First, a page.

Brussels sprouts

Did you know that brussels sprouts are a great source of omega-3 fatty acids? Omega-3’s are extremely helpful when it comes to fighting autoimmune conditions. These small green powerhouses also include phytonutrients, vitamins C, A, E, and K, and minerals such as calcium, iron, and manganese. Try roasting at 400 degrees, with a little extra virgin olive oil, pink Himalayan salt, pepper, and garlic, until browned and crunchy!


High in vitamins C, K, and B-complex, this cruciferous vegetable is excellent for supporting our immune system. High in protein, it’s also a great source of omega-3s. Cauliflower can be used in numerous ways. In addition to being steamed, sautéed, grilled, or roasted, you can chop up raw cauliflower into a rice-like texture to use in nori rolls or as a rice substitute in recipes!


A well-known diuretic, celery is wonderful at flushing out toxins from our body. It is high in vitamin A, magnesium, and iron and has strong anti-inflammatory properties. It helps calm our nervous systems and allows our immune systems to do their jobs efficiently. Eat it raw or start your day with fresh celery juice.


Not only is cabbage inexpensive, but it’s also a great source of vitamins K, C, and B6. Calcium, choline, phosphorus, selenium, iron, pantothenic acid, protein, niacin, folate, copper — this food is chocked full of nutrients and minerals! Roast it, throw it in a nice fall stew, or eat it raw.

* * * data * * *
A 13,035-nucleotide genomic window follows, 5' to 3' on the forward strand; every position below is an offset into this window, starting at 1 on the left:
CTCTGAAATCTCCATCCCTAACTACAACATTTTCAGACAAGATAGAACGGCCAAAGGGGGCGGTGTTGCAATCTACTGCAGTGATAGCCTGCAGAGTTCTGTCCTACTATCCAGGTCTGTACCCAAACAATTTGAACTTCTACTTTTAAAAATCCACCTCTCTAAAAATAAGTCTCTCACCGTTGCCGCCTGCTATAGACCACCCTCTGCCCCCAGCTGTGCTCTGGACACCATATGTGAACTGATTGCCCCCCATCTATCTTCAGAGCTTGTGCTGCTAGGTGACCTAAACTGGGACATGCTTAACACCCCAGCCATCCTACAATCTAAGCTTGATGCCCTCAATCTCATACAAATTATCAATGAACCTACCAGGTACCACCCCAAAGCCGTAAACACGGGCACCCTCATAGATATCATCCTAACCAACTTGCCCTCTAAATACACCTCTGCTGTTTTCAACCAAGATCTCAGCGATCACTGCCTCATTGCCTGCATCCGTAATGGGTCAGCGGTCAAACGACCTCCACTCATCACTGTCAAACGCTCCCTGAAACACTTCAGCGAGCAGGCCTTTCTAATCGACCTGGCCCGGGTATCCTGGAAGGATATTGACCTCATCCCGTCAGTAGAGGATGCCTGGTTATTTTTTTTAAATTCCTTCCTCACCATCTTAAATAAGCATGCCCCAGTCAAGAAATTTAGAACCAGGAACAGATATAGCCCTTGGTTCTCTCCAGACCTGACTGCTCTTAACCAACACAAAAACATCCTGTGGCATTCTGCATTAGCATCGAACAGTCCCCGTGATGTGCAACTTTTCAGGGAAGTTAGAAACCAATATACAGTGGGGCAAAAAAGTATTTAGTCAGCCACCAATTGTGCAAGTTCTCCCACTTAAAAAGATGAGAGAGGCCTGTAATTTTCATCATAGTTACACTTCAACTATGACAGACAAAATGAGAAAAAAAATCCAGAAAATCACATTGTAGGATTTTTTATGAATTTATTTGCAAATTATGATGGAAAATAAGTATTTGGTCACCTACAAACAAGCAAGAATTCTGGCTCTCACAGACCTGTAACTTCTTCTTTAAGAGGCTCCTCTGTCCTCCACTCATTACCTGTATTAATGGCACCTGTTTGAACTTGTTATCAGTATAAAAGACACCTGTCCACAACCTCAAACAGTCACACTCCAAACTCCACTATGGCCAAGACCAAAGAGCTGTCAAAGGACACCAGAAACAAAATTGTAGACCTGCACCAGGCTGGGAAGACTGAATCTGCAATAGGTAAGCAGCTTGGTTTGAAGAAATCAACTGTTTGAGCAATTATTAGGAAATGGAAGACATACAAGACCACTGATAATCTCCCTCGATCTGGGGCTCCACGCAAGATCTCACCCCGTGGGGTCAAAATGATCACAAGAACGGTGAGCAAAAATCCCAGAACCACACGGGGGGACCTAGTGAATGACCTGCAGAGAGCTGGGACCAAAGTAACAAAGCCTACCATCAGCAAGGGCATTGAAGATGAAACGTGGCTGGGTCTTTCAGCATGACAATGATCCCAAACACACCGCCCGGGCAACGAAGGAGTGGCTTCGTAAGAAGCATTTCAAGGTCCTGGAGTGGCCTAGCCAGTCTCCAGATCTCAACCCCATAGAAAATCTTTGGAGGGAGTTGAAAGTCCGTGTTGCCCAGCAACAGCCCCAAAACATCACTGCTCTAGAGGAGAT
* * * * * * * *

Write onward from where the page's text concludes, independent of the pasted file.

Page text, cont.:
Did you know that figs are one of the highest sources of calcium easily digested, assimilated, and absorbed into our bodies? Figs are wonderful at providing our bodies with energy to keep them going. They also help repair and restore many of our bodies’ systems — including the immune system!


When we think of healthy food, we tend to think of kale. And it’s no secret why! It’s a nutrient-packed powerhouse containing omega-3 fatty acids, chlorophyll, amino acids, vitamins A, C, E, K, B-complex, and minerals such as iron, magnesium, copper, and potassium. It has incredible healing and rejuvenating properties. Try to eat it raw to obtain the most nutrients, but it’s also delicious sautéed in vegetable broth, lightly seasoned with your favorite herbs and spices!